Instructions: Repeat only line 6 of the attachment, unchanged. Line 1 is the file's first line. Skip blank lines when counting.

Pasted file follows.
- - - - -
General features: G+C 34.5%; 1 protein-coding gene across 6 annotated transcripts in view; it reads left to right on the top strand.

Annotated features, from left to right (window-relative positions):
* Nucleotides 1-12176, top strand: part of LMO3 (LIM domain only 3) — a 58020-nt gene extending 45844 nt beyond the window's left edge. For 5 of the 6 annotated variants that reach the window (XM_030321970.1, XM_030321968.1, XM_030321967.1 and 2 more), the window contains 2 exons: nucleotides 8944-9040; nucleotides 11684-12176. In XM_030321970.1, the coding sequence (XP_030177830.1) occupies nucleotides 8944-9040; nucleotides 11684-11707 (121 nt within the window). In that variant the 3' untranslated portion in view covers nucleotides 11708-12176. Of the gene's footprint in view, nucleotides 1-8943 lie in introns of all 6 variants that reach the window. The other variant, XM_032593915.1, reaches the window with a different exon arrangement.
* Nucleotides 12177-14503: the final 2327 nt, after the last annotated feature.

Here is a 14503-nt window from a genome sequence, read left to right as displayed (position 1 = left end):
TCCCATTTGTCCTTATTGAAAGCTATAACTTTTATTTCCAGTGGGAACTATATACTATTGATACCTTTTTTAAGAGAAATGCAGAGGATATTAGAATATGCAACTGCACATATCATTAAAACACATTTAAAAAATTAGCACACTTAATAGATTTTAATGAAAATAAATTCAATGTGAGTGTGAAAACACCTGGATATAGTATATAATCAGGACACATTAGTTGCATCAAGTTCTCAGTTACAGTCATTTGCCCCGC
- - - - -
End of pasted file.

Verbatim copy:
TCCCATTTGTCCTTATTGAAAGCTATAACTTTTATTTCCAGTGGGAACTATATACTATTGATACCTTTTTTAAGAGAAATGCAGAGGATATTAGAATATGCAACTGCACATATCATTAAAACACATTTAAAAAATTAGCACACTTAATAGATTTTAATGAAAATAAATTCAATGTGAGTGTGAAAACACCTGGATATAGTATATAATCAGGACACATTAGTTGCATCAAGTTCTCAGTTACAGTCATTTGCCCCGC